2. 2. How does this use case fit with the most important corporate goals and priorities?
  3. 3. Do we have the necessary data to train ML models?  Is the number and quality of the data sufficient? If supervised learning is used, are the data labelled?  Will data from third parties be required?
  4. 4. What proportional amount of work is needed to create the AI solution?  Is it a high-risk R&D project, or do successful, analogous solutions already exist?
  5. 5. What will it cost to create and maintain the solution? What kind of return on the development and operating costs may be expected from the solution? 
  6. 6. Do compliance and governance standards exist?  Will automated decisions need to be explained? Will the solution violate people’s privacy or require their permission?  Does the use of AI present the possibility of bias or discrimination?

Phase 2: Creating a Reference Architecture for MLOps

AI solutions don’t magically appear in production out of thin air in the lab.  Some essential infrastructure parts are needed to enable data science and ML engineering teams as they operationalize solutions.  It is crucial to ensure that your organisation’s architecture makes sense. 

The following phase’s technology selection will be aided by having a clear reference architecture.  Additionally, it will ensure that you don’t omit any MLOps cycle steps that would prohibit you from developing comprehensive solutions.

How is a Reference Architecture Defined?

The various diagrams and documentation that make up a reference architecture offer various perspectives on your system. Similar to zooming in and out on a map, having several perspectives aids audiences from various backgrounds in understanding the architecture. We advise that a reference architecture contain at the very least these components:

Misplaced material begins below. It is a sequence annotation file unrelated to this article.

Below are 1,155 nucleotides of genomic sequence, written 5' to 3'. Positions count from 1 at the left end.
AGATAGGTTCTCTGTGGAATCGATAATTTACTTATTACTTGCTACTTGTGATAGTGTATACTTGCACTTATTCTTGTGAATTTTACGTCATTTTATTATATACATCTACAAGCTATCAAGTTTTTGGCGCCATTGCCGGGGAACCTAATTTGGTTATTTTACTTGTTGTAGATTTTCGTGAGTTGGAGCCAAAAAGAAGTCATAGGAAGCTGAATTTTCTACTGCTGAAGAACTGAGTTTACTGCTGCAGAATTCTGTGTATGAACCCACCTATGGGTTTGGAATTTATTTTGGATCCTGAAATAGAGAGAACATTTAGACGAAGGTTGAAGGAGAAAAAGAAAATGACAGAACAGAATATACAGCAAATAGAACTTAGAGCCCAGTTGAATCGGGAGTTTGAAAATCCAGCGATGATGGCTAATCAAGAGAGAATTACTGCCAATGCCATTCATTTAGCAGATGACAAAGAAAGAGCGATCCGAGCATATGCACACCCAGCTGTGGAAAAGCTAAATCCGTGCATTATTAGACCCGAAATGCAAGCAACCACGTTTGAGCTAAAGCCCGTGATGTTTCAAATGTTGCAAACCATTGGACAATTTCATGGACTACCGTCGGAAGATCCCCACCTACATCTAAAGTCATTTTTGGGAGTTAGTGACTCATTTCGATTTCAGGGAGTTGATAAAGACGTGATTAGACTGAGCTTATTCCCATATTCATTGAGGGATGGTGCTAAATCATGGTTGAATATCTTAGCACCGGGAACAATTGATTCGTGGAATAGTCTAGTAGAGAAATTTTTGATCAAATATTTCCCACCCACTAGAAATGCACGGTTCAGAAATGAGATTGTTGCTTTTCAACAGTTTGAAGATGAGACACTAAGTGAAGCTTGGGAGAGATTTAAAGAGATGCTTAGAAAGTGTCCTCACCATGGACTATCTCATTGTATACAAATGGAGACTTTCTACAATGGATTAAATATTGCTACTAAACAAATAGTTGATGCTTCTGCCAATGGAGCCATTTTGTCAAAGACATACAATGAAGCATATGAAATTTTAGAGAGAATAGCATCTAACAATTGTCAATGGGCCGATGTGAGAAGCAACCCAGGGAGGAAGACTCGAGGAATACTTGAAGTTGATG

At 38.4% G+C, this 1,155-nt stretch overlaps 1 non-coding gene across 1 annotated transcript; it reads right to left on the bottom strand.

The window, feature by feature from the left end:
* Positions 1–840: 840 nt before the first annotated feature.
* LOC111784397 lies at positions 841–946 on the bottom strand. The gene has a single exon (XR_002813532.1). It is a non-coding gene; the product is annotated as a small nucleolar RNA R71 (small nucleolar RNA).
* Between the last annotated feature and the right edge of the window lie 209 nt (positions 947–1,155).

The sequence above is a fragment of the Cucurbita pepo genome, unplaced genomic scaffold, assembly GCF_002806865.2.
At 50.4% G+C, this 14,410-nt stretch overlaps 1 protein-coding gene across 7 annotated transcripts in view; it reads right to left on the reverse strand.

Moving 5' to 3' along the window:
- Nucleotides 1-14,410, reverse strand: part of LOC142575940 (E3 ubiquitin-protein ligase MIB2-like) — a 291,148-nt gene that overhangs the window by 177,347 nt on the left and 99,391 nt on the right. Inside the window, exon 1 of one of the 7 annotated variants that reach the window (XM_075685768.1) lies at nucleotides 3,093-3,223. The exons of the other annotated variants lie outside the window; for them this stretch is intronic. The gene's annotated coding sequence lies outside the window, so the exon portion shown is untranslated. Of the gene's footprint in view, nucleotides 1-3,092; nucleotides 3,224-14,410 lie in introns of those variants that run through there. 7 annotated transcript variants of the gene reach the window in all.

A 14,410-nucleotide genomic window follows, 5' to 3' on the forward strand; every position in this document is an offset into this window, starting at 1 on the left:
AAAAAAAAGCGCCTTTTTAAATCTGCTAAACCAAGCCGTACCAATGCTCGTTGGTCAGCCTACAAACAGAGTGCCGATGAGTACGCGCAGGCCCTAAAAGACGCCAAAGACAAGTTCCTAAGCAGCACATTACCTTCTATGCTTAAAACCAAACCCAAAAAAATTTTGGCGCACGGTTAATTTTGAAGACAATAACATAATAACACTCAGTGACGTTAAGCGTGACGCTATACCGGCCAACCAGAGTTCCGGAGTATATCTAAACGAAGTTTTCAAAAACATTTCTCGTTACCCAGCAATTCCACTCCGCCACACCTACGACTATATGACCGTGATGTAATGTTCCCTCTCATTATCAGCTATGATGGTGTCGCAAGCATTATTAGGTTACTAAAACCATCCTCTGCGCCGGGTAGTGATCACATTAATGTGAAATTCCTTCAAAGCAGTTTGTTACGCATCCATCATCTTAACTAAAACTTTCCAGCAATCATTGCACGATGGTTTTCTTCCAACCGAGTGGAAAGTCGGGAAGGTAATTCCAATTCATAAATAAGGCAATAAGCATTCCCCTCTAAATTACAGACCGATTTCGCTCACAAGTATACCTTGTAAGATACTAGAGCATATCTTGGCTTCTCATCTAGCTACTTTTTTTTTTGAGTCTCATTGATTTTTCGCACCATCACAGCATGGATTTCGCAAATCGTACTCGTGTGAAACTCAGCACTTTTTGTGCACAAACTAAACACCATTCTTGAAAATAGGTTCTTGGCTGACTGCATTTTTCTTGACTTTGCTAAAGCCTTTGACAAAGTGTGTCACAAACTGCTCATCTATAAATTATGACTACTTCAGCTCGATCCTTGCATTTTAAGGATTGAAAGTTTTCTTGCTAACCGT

1. Competencies

A diagram or paper that details the capabilities of the system should be part of your architecture.  This viewpoint aids in describing the value offered by the platform rather than concentrating on particular technological decisions. Depending on the use cases and skill level that exist within your organisation, the included capabilities will vary. Explicitly displaying capabilities will aid in gaining support for your platform.

  1. Innovations

To enable capabilities, innovations are essential. Your technological decisions should be backed up by written justifications that include any alternatives that were thought of but ultimately rejected.

  1. Developing Techniques

The secret to agility and scale is common development practices. Outline DevOps and MLOps practises for standardised pipelines and automation to assist your organisation in achieving recurring results. This entails putting boundaries in place for the development, monitoring, and promotion of models for use in AI and ML.

  1. Compliance and Management

The demands placed on AI and ML vary across different businesses. Data use is strictly regulated in some circumstances, such as HIPAA in the healthcare industry, and certain criteria must be satisfied. A right to justification for any automated decision-making in credit reporting is one example of how ML forecasts themselves are subject to particular rules in other fields.